Dear Javier Souto: Cubans No Longer Wield Power in Miami-Dade



Alex Izaguirre

Uncle Luke, the man whose booty-shaking madness made the U.S. Supreme Court stand up for free speech, gets as nasty as he wants to be for Miami New Times. This week, Luke responds to a county commissioner’s claim that Cubans made Miami.

Miami-Dade Commissioner Javier Souto tried to persuade his colleagues to derail an airport development project last week. The reason: The firm involved has business ties to Cuba.

But the Bay of Pigs veteran and former state senator accomplished something very different. He showed he’s a filthy bigot.

“The Latins here pay more taxes per capita than anybody else,” Souto said. “And out of the Latin people, the prevalent community is the Cuban community. If you don’t know that, you don’t know where you’re living.” Miami is where it is today, he added, “because of the Cubans who came here.”

Those comments prompted this response from Commissioner Dennis Moss: “That’s part of what’s wrong with Miami-Dade County. We’re not about fairness. We’re about power and money.” Moss also noted, “Black folks built this community. To simply say that, well, Latins came to this town and all of a sudden this town is what it is — I resent that. My ancestors were helping build this county while other people were other places.”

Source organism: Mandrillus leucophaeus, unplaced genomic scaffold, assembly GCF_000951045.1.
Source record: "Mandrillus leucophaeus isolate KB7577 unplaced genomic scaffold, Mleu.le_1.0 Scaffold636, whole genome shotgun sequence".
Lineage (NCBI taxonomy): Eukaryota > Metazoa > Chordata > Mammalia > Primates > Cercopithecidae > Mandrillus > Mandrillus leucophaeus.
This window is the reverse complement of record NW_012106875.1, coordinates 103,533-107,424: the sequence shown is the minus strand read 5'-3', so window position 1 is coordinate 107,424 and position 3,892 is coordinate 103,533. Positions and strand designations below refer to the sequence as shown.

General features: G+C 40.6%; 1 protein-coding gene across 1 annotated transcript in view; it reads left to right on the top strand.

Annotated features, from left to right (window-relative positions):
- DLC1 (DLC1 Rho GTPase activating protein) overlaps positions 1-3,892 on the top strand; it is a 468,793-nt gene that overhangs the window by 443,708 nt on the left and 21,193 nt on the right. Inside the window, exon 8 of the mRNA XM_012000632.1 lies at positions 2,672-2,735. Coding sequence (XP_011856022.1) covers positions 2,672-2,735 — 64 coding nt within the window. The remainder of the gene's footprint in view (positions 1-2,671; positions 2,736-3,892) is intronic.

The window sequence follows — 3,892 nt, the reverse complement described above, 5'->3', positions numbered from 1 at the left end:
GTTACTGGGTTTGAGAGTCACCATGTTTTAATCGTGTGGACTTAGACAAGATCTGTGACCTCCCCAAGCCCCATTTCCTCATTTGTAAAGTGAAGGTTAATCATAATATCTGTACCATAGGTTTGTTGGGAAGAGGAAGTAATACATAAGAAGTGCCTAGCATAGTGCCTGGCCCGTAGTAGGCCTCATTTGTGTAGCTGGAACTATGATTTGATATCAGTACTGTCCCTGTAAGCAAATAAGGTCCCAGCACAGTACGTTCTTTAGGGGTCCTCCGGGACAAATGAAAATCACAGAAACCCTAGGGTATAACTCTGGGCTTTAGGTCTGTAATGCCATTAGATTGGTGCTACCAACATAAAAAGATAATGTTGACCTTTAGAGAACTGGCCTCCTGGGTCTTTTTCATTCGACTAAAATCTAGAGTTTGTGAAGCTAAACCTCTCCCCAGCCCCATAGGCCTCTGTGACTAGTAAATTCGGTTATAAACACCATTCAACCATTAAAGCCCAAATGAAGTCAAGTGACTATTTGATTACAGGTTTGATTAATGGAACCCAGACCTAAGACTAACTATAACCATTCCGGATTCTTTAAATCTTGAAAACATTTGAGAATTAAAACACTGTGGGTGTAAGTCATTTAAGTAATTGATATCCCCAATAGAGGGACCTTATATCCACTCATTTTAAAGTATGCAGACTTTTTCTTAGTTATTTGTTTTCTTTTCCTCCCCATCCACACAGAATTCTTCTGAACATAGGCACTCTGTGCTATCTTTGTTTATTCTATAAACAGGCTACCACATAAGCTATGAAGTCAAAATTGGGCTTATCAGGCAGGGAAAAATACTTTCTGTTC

Indeed, Souto needs to bone up on his black history. Bahamians flocked to Miami in the early 1900s, and one of them, Dana Dorsey, was South Florida’s first multimillionaire African-American developer.

Earlier this month, an Atlantic Council poll showed that Floridians and Miamians favor lifting the embargo against Cuba by 63 percent and 64 percent, respectively. And 52 percent of Republicans (Souto’s constituents) now want normalization.

Cuban-Americans no longer represent the majority Hispanic voting bloc in the Sunshine State. Voters of Puerto Rican, Mexican, and other Hispanic origins represent two-thirds of the Latino electorate. Cubans are only one-third.

Souto is the last of a dying breed of divisive politicians such as former county commissioners Natacha Seijas and Miriam Alonso, who tanked her chance to become Miami mayor in the ’90s after declaring on Spanish radio that the seat belonged to the Cubans. Some members of this older generation stayed in power by spreading hate and separation among Miami-Dade’s diverse ethnic groups.

Before, the only way to remove them from office was by indictment (Alonso) or recall (Seijas). Let’s hope the changing attitudes of Cuban-Americans means Souto won’t get re-elected.

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